A further complication for wide-format printing is that each printer comes with its own Rip, which is likely to take its own approach to colour management. Some Rips can support multiple printers, typically up to four, though you will need additional servers to drive all the printers at speed and will probably have to buy a further license for each printer.

In most cases it probably makes sense to run two or three printers from the same Rip but as the business grows then it’s likely to be more efficient to invest in a workflow, which will also include centralised colour management. This will make it easier to switch jobs from one printer to another at short notice, and should also make it easier to manage all the profiles for each printer and media combination.

However, in a mixed environment that includes other types of printing as well as wide-format devices, it may be better to consider a colour server. Perhaps the most widely used system in the UK is GMG’s ColorServer, which includes a profile editor and can automate most of the process.


As well as the software, you’ll also need a spectrophotometer to measure the colour output.

The basic process is to print out a test chart, which consists of a thousand or more small colour patches and then to measure each of these patches with the spectrophotometer. The software will combine the results to create the profile. In some cases the software will offer a choice of colour charts but in general the more patches, the more colour combinations the spectrophotometer will be able to read and the better the overall result. For this reason it’s worth spending the extra on an automated system that can take some of the drudgery out of scanning in all the colour patches.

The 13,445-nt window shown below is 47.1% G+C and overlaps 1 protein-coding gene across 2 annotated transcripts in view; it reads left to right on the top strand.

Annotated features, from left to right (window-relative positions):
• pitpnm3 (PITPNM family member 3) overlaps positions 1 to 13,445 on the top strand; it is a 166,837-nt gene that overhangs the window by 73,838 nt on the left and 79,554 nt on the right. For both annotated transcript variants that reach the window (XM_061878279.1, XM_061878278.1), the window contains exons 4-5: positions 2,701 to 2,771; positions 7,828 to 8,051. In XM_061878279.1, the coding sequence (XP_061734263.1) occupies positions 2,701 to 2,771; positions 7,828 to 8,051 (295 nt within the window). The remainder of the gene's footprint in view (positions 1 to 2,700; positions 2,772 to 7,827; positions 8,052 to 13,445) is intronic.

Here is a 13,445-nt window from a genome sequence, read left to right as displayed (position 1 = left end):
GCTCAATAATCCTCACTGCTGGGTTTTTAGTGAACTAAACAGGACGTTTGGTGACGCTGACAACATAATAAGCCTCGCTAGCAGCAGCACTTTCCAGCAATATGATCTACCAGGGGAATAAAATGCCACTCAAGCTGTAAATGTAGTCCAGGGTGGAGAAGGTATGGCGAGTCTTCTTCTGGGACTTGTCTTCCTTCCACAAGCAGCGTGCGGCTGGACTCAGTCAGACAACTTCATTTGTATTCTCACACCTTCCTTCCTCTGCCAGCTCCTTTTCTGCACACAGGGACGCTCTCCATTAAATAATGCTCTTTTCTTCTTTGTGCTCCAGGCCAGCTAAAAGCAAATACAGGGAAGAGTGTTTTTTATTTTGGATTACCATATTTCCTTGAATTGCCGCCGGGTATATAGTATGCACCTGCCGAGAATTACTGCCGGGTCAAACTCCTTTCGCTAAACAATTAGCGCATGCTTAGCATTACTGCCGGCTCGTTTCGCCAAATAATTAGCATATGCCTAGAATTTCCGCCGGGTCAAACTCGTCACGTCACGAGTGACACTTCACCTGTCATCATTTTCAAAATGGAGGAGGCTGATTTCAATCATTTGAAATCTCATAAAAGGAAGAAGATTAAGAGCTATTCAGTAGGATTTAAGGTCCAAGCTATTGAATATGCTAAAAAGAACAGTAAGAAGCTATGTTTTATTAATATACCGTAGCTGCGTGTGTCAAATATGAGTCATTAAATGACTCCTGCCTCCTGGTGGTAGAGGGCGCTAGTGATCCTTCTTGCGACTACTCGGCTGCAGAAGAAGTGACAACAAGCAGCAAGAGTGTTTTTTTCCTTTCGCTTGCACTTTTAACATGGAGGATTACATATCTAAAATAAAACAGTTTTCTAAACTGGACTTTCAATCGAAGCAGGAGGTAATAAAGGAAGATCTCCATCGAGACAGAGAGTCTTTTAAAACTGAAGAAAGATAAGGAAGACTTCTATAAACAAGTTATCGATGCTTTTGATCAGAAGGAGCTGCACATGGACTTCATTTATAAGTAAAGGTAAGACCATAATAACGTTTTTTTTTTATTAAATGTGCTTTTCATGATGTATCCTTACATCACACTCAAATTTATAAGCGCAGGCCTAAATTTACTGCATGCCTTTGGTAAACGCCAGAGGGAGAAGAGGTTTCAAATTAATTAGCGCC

There’s little question that the market leader is X-Rite, which sells the i1 Pro2, probably the most ubiquitous spectrophotometer around. It’s a handheld device that can be used with any device from monitors to scanners and printers. It comes in different kits that determine the functionality. Thus the i1 Publish kit works with CMYK printers and will allow the creation of device link profiles. It can be fitted to the i1iO and used as an automated reader.

The main alternative is the Spectro LFP from Barbieri, which has been designed specifically for the wide format sector. It can handle both transparent and reflective substrates as well as those up to 20mm thick. It works with various materials including textiles, glass, vinyl, canvas and wood.

Regardless of which spectrophotometer you choose you’ll need to have it serviced regularly as there’s little point in using a calibration device that is itself out of calibration.

Device Link

One further complication is the type of profiles in use. Most colour management systems are based around principles developed by the International Color Consortium. This converts different colour spaces, such as RGB and CMYK, to an independent LAB colour space, effectively creating a level playing field. But it also means that there are several steps in the process, which can introduce additional errors.

DeviceLink profiles get around this by making direct transformations from RGB to CMYK devices. They’re less flexible than standard ICC profiles but should in theory be more accurate, particularly for spot colours. GMG has long championed their use and other software vendors also make use of them.

The whole picture

The printer and its colour output is only part of the story. True colour management is about the whole process, which means that you will also have to ensure that your monitor is up to scratch. You can use a handheld spectrophotometer like the i1 Pro2 to profile a monitor but there are also several cheaper colorimeters around that do the same job. You should also set aside a viewing area to judge the printed output, preferably with daylight bulbs and in an area with neutral colours on the walls to avoid any unwanted colour casts.